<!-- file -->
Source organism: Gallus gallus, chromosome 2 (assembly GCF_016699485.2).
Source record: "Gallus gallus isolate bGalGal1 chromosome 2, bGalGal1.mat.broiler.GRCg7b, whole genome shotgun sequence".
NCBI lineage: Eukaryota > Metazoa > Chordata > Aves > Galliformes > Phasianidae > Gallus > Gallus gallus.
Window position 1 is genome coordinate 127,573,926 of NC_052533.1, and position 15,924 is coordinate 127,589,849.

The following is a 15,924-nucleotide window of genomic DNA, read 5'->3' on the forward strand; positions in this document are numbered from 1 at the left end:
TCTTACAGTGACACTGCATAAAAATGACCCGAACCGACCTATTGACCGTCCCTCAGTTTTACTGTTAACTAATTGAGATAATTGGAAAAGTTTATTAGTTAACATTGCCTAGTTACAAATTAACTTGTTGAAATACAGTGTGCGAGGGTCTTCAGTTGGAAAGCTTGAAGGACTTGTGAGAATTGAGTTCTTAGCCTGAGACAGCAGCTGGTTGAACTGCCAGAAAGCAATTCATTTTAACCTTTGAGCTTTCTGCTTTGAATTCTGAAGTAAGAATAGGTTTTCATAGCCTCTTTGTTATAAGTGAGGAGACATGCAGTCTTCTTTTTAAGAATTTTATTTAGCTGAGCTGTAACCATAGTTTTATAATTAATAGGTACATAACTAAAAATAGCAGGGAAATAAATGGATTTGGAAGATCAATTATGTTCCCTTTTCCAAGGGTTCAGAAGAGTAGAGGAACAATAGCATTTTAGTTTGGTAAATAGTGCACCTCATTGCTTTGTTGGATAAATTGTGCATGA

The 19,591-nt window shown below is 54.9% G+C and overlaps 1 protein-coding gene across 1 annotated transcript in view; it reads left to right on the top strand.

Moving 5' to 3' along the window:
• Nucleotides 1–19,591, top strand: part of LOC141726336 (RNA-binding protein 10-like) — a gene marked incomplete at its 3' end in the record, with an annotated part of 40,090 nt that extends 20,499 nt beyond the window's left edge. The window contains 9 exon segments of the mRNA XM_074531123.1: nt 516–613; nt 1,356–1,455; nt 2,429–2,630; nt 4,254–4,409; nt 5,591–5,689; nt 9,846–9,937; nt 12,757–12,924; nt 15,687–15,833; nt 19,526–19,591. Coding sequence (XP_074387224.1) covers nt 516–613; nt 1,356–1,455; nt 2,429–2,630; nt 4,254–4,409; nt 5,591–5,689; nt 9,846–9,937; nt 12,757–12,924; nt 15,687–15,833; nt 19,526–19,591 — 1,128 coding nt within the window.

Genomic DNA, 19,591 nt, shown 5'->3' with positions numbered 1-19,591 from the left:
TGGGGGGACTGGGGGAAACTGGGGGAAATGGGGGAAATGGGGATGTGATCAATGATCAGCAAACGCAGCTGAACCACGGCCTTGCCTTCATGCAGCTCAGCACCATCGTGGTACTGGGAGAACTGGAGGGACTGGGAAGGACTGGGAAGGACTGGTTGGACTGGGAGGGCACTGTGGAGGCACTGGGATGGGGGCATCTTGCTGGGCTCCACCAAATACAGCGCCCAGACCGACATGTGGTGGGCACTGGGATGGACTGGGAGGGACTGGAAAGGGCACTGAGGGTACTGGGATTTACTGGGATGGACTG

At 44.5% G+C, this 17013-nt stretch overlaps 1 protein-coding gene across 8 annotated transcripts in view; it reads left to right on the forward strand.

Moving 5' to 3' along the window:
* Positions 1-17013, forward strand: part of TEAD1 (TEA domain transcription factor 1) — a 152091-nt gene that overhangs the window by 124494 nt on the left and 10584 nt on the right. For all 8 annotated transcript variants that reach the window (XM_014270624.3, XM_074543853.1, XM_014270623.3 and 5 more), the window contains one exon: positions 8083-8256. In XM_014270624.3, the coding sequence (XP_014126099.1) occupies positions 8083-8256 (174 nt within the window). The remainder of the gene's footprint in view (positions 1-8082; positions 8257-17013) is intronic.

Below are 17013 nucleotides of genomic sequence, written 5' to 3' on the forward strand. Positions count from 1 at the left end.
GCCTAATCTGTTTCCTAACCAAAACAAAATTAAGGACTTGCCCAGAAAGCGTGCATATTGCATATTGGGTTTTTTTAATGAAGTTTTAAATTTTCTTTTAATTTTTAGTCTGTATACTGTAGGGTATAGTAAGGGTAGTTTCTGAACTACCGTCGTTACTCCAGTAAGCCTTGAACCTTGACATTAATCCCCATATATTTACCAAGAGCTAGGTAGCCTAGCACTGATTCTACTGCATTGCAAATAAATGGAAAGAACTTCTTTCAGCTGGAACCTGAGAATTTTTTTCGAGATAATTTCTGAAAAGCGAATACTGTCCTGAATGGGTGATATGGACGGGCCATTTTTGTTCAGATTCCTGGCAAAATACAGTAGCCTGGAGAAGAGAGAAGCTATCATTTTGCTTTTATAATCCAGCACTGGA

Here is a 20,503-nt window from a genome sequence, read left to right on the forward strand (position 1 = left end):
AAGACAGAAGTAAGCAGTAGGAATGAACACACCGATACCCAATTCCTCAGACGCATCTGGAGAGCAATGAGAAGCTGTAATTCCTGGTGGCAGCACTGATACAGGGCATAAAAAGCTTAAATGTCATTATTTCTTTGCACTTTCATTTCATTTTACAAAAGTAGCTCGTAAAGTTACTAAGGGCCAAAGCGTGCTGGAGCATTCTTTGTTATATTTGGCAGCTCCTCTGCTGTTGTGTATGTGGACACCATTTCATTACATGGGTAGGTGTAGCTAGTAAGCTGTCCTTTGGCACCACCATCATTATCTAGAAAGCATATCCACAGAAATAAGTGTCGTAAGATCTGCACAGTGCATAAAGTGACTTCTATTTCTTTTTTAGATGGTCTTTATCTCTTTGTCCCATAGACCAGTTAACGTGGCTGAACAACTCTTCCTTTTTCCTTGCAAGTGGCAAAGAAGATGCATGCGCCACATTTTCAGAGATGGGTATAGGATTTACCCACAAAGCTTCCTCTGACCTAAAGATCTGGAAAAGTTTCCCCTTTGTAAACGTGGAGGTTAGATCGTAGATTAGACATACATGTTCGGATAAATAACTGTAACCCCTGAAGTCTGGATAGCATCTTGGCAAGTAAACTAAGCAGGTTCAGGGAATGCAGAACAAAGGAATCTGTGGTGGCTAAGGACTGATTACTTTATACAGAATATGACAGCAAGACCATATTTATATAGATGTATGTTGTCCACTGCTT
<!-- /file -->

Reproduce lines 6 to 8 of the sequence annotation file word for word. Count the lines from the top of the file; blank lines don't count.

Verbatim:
TCTTACAGTGACACTGCATAAAAATGACCCGAACCGACCTATTGACCGTCCCTCAGTTTTACTGTTAACTAATTGAGATAATTGGAAAAGTTTATTAGTTAACATTGCCTAGTTACAAATTAACTTGTTGAAATACAGTGTGCGAGGGTCTTCAGTTGGAAAGCTTGAAGGACTTGTGAGAATTGAGTTCTTAGCCTGAGACAGCAGCTGGTTGAACTGCCAGAAAGCAATTCATTTTAACCTTTGAGCTTTCTGCTTTGAATTCTGAAGTAAGAATAGGTTTTCATAGCCTCTTTGTTATAAGTGAGGAGACATGCAGTCTTCTTTTTAAGAATTTTATTTAGCTGAGCTGTAACCATAGTTTTATAATTAATAGGTACATAACTAAAAATAGCAGGGAAATAAATGGATTTGGAAGATCAATTATGTTCCCTTTTCCAAGGGTTCAGAAGAGTAGAGGAACAATAGCATTTTAGTTTGGTAAATAGTGCACCTCATTGCTTTGTTGGATAAATTGTGCATGA

The 19,591-nt window shown below is 54.9% G+C and overlaps 1 protein-coding gene across 1 annotated transcript in view; it reads left to right on the top strand.

Moving 5' to 3' along the window: